In our Cheap & Useful Resources for Learning Spanish post we shared the methods we used to study Spanish before we came to South America. Although I still think these are useful tools I now realise we were missing an essential element – actually speaking in Spanish with native speakers. We had no actual practical experience so were completely unprepared for the fast and accented language spoken by locals in Buenos Aires.
Two months later and we have improved immensely. We have a long way to go to fluency but we can communicate in most situations, which is essential now that we are travelling in Paraguay where hardly any English is spoken.
These are the Spanish learning methods that we used during our two months in Buenos Aires.
We spent three weeks attending classes for 20 hours a week at Ibero Spanish School in the centre of Buenos Aires. There are many schools to choose from and we went for this one as it was cheaper than the others ($100 a week rather than $160 at most other places) and we also met someone who’d had a good experience there.
If you are looking for group classes we would recommend it. The class sizes are from 3 – 9 people with the lower levels likely to have bigger class sizes. We both felt that we were placed in the class appropriate to our level (although the test was a written grammar test and not spoken).
We learnt a lot, especially grammar, but we do have some reservations about group classes. Four hours a day did feel tiring, and we didn’t get as much speaking practice as would be ideal (it was partly my fault as I wasn’t confident speaking in a group). Simon in the beginner class also felt that things went a bit too slowly for him.
After three weeks of group classes and a week break we started one-to-one private lessons with Ñ de Español, a network of teachers. We had on average three lessons a week for three weeks, and found that lessons of 1.5 hours worked best. Lessons cost around 50 – 60 pesos an hour depending on how many you have per week.
These worked better for us as we were able to fit them around other things we were doing and we got a lot out of the sessions. You can focus on your own issues and you get a lot more conversation practice. As a beginner, Simon felt a dramatic increase in the amount he understood and in his confidence in speaking after being forced to listen to and speak Spanish constantly for an hour.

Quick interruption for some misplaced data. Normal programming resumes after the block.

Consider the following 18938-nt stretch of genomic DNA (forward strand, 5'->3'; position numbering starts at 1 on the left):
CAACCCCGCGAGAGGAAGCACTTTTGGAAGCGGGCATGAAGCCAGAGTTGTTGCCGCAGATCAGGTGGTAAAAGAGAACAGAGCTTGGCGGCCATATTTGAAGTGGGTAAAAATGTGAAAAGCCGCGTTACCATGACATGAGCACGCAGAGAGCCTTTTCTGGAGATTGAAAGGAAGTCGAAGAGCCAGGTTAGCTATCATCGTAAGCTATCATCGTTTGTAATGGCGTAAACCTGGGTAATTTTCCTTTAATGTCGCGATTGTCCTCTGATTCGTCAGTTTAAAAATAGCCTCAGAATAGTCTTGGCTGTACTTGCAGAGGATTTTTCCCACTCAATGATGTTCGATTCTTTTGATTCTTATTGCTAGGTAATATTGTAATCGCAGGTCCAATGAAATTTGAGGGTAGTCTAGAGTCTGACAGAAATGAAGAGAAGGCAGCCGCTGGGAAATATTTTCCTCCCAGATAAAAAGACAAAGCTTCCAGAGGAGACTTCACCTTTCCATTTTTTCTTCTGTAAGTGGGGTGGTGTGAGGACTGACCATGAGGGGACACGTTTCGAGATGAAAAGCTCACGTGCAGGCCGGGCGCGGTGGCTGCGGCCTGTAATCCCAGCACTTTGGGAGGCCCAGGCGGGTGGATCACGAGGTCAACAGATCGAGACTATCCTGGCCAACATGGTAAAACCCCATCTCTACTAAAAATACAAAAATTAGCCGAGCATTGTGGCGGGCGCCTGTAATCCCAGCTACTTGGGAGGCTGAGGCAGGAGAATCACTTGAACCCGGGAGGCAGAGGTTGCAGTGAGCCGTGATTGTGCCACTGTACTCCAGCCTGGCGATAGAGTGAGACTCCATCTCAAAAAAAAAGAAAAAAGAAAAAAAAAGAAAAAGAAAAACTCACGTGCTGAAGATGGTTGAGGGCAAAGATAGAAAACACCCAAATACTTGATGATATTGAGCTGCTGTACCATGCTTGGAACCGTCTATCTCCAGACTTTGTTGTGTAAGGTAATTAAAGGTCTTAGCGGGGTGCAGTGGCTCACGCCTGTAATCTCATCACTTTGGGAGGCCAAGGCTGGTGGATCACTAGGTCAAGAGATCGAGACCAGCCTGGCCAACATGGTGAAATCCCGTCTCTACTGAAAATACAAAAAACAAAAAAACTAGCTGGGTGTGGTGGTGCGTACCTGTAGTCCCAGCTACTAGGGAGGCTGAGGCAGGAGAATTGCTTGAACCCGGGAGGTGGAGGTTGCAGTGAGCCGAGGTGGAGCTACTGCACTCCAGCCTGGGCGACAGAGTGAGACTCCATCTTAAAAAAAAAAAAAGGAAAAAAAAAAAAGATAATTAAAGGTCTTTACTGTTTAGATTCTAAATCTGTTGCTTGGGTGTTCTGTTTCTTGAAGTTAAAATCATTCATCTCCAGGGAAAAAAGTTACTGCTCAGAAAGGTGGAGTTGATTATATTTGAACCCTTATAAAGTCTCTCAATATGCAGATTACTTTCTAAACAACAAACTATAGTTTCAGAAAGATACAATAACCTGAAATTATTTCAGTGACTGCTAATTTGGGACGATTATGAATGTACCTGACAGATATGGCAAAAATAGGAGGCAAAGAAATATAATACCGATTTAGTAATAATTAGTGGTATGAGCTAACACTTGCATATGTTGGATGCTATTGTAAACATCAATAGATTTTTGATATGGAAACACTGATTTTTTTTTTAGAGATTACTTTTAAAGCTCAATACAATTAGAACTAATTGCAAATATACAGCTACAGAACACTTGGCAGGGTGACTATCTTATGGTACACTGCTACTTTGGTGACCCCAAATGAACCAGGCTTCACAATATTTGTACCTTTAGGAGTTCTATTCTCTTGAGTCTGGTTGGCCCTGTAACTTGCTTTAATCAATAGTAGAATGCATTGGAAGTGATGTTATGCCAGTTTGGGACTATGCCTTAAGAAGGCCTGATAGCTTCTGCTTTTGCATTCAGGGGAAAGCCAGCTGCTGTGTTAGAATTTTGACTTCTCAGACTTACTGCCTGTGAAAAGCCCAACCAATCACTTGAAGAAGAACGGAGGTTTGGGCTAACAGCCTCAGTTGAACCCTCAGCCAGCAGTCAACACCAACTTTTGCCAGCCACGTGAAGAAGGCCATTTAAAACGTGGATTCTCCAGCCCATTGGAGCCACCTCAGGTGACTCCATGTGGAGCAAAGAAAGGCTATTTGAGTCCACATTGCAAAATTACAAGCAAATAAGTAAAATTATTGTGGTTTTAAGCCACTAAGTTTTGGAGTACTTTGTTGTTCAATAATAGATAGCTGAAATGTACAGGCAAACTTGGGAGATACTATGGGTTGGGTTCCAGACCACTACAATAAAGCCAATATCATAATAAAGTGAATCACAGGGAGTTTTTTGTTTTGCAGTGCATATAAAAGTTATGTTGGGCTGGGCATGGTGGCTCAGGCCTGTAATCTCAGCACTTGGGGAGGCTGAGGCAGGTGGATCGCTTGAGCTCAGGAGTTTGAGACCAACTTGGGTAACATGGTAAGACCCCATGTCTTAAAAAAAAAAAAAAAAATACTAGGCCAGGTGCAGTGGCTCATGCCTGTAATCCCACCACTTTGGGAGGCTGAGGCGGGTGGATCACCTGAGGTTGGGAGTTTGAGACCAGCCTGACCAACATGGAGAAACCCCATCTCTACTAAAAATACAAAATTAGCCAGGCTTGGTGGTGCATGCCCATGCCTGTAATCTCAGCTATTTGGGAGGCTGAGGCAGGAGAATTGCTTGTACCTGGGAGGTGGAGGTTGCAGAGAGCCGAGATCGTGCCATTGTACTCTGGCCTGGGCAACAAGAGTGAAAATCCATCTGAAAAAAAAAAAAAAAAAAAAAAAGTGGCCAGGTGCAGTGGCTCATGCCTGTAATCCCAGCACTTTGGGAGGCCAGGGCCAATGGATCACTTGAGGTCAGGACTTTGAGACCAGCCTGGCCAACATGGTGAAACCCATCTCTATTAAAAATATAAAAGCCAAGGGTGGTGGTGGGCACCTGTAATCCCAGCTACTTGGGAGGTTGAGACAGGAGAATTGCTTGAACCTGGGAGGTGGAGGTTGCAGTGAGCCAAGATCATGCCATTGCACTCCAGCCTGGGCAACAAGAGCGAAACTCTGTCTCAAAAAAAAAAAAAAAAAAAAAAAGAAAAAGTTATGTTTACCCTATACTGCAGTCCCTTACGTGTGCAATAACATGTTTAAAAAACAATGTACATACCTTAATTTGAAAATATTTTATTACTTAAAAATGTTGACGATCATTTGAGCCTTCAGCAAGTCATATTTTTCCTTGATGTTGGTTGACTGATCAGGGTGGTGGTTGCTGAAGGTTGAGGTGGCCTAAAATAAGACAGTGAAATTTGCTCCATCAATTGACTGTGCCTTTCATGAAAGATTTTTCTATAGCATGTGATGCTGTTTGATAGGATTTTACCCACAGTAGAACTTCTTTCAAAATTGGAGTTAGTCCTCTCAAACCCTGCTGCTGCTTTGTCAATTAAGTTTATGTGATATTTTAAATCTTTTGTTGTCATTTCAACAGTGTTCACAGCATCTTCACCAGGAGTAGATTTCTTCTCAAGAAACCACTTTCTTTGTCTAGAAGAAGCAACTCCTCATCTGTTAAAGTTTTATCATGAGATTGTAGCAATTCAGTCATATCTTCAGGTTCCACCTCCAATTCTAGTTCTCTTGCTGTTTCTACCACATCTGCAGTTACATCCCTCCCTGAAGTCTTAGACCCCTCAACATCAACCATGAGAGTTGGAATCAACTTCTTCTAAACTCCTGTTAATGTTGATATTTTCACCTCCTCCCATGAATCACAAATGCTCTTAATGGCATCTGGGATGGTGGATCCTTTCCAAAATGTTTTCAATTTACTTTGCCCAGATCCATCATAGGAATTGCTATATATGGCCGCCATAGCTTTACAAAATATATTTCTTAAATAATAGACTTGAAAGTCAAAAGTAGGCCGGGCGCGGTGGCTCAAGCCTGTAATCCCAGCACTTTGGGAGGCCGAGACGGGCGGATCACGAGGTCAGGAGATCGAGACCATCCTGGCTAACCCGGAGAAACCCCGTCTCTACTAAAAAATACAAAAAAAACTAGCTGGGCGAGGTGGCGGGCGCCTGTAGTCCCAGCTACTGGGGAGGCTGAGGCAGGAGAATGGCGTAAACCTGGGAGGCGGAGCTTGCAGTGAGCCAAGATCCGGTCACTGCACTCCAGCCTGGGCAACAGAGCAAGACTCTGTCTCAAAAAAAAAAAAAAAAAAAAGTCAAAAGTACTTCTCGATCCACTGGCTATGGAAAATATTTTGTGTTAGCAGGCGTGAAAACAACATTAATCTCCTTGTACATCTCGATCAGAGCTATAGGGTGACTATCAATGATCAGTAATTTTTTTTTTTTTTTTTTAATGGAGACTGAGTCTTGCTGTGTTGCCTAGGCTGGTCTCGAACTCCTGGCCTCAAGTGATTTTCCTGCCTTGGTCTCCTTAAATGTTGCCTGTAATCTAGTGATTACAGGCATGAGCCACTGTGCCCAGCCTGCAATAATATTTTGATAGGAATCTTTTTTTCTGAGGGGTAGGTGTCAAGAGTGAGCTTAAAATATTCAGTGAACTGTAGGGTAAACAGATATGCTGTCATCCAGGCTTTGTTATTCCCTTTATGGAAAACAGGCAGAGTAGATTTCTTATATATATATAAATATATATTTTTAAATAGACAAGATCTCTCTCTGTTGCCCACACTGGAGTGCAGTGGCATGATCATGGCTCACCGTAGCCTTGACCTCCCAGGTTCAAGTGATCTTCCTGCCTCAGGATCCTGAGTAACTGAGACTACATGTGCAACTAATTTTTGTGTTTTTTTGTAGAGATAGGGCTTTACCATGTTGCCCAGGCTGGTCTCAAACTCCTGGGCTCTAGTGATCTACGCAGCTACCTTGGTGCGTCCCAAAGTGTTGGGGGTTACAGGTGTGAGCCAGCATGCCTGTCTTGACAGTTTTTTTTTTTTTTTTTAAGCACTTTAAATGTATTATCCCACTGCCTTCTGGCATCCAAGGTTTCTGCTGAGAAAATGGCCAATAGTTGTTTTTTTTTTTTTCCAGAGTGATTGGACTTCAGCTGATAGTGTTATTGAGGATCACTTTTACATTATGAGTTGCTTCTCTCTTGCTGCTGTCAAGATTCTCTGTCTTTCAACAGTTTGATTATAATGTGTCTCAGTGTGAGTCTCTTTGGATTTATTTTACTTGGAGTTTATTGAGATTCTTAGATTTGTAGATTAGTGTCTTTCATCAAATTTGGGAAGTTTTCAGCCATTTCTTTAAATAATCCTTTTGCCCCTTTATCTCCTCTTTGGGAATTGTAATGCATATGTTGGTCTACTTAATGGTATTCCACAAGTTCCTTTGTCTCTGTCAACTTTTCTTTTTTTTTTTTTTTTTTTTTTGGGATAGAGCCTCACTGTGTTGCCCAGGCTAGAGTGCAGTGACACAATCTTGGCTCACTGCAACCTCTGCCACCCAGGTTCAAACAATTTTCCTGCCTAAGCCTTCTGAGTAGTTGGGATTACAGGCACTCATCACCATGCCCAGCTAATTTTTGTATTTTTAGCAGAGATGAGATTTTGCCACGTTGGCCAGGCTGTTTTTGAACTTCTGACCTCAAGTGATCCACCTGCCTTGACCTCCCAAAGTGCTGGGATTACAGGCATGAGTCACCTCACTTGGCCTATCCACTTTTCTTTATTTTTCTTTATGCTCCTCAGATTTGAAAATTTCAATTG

We’ve come to realise more and more, especially after reading the Language Hacking Guide, that the only way to improve at a language is to talk, no matter what your level is. It seems obvious but before coming to South America we didn’t think we were ‘ready’ to have a conversation and many people feel the same: it’s much easier to just talk to your iPod audio course.
We used the Conversation Exchange website to find someone in Buenos Aires who wanted to practice their English in exchange for helping us with our Spanish. We met a lovely guy who we met regularly for coffee or dinner and chatted in a mixture of Spanish and English. The site has people from all over the world, so it’s likely you’ll be able to find someone in your home town. If not there are many websites that put you in touch with native speakers to practice over Skype.
Spanglish is like speed dating for language learners where locals and English speakers meet in a bar and chat in pairs – five minutes in English, five minutes in Spanish and then switch to another partner. We didn’t attend Spanglish until our last week because we were rather apprehensive about it but we wished we had started sooner as it was so much fun.
You meet at least five new people from really diverse backgrounds, ages (we chatted with people aged 20 – 70) and language levels. Everyone is really understanding if your Spanish isn’t brilliant as they are all learners too.
We thought we’d end up having the same conversation over and over again but it doesn’t really turn out like that – each conversation ends up having its own focus and we covered lots of interesting topics. We felt surprisingly fluent and confident – the relaxed environment (and the drink included in the price) encourage you to just go for it.
Language Hacking Guide
During our last week in Buenos Aires we were inspired by the Language Hacking Guide to push our Spanish to the next level. We realised that learning a language is all about communication and speaking it is the most important part. It motivated us to attend Spanglish despite our fears, to speak Spanish together as much as possible (50 – 70% of the time), and to find opportunities to speak with locals whenever we could.
We also learnt techniques like using the Anki programme for learning vocabulary and lots of other useful tips. For more information read our review of the Language Hacking Guide or details of our 7 Day Language Hacking Challenge.
We are now travelling in Paraguay, Northern Argentina and onwards to Bolivia. We won’t have access to a teacher for a while so we will have to be proactive about our own learning and keep pushing ourselves to speak more and more.
Are you planning your travels for 2018? See our Travel Resources page for our favourite tools and gear to help you plan the perfect trip.